This month our Pride celebrations included an aquatic adventure in the Florida Keys National Marine Sanctuary. The sanctuary, formed in 1990, incorporated two preexisting marine preserves AND the continental United States’ only living coral barrier reef, and protects some 2,900 nautical miles of ocean waters.
In May of 2009, the Florida Keys took another step to protect our treasured reef ecosystem and — after more than a decade of planning and funding totaling $8.6 million — sank a historic ship to become an artificial reef.
The USNS Gen. Hoyt S. Vandenberg, which was a missile tracking ship during the Cold War, was cleared of contaminents and sunk in nearly 150 feet of water about seven miles south of Key West. At 523 feet long, it’s the second-largest vessel in the world purposely sunk to serve as an artificial reef.
Weighing 17,000 tons and rising 10 stories tall, the massive ship has been underwater for a decade now and is home to countless species of fish and invertebrate sea life. The entire ship, including its railings and satellite dishes, is encrusted in algae, soft corals, barnacles and sea urchins — providing an invaluable food source and habitat for fish.
The Vandenberg has also become a scuba divers’ mecca. And recently, some of our LGBTQ divers expressed an interest in having a rainbow flag displayed on the shipwreck along with the existing American flag and Keys’ Conch Republic flag.
So we made the request and it was approved by the powers that be. The installation of the flag took place June 7, just in time to be part of our Pride celebrations. It’s believed to be the first rainbow flag in the world to ever be displayed on an artificial reef — how cool is that?
FYI, the Vandenberg’s rainbow flag is not the traditional version, since it also has the Conch Republic emblem on it. The combination Conch/Pride flag was commissioned and made locally by one of Key West’s seamstresses. The three-foot by five-foot creation features the Conch Republic emblem embroidered on both sides and includes five stainless steel grommets on the edge, which were fastened to the Vandenberg.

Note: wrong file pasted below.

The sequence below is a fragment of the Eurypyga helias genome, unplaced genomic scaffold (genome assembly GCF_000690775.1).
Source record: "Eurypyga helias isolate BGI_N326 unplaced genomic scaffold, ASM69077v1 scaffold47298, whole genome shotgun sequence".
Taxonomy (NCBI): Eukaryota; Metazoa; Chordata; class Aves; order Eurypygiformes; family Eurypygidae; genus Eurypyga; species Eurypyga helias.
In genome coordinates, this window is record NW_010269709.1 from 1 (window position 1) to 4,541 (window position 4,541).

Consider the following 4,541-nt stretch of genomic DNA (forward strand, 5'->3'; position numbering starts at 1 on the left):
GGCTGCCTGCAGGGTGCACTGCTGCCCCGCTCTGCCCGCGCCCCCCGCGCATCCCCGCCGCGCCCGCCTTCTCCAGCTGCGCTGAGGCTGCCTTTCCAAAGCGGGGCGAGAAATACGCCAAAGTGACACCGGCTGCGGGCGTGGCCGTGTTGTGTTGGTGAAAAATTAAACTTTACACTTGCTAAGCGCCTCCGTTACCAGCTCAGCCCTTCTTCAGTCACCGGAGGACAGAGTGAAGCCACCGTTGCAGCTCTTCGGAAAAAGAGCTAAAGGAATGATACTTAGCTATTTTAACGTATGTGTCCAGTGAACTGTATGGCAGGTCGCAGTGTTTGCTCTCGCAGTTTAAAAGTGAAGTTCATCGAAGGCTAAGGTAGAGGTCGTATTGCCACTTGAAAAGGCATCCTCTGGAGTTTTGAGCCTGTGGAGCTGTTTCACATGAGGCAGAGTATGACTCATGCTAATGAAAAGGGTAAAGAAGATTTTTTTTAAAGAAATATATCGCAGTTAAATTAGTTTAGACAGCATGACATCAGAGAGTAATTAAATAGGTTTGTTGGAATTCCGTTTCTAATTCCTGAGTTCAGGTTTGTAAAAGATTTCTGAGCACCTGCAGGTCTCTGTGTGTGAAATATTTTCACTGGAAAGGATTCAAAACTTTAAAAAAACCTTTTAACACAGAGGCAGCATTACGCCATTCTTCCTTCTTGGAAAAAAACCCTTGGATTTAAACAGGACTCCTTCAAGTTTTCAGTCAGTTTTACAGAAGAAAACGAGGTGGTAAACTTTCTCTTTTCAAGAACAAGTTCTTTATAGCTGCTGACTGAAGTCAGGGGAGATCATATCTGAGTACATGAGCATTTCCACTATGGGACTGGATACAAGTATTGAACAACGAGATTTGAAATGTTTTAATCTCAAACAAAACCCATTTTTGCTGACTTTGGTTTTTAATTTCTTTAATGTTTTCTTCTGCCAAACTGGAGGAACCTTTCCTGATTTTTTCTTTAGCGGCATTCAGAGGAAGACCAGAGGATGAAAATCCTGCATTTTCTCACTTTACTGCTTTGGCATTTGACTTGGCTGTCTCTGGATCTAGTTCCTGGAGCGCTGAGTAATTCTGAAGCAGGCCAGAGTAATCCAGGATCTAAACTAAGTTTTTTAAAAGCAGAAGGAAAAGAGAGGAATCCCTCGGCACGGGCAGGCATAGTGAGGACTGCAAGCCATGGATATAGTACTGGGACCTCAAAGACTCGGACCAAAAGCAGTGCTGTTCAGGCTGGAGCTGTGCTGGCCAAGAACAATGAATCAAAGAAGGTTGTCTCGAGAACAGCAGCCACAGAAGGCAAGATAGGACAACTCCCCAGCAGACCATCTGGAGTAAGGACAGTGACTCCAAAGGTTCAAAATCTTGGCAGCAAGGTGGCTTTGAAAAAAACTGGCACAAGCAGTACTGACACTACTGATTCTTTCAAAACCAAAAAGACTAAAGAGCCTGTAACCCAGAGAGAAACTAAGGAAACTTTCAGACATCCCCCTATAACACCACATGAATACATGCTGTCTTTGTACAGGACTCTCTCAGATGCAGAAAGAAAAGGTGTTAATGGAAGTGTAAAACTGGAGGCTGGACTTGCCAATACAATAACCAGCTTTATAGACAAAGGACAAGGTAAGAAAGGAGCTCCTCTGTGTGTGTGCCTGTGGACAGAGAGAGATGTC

Plans call for the flag to be permanently displayed and waving proudly as it follows the natural tides of the Atlantic (with periodic replacements).
You may be wondering, “What is the Conch Republic?” Well, back on April 23, 1982, the Florida Keys staged a ceremonial secession from the United States to protest the installation of a U.S. Border Patrol checkpoint that stopped traffic at the top of the Overseas Highway — the only road in and out of the Keys. After seceding, we proclaimed the island chain the independent Conch Republic. And naturally, a flag for the new republic was created and raised.
This past April, we commemorated the 37th anniversary of the secession during the annual Conch Republic Independence Celebration. Each year, the 10-day event includes the Great Sea Battle in Key West Harbor, with the republic’s “military forces” battling the enemy federales. The revelry also includes parties and gatherings, a wacky “drag race” (hint: high heels are mandatory), and a parade billed as the world’s longest. You can always expect to spot some salty sea dogs, seafaring pirates and their wenches out and about carousing along with the landlubbers.
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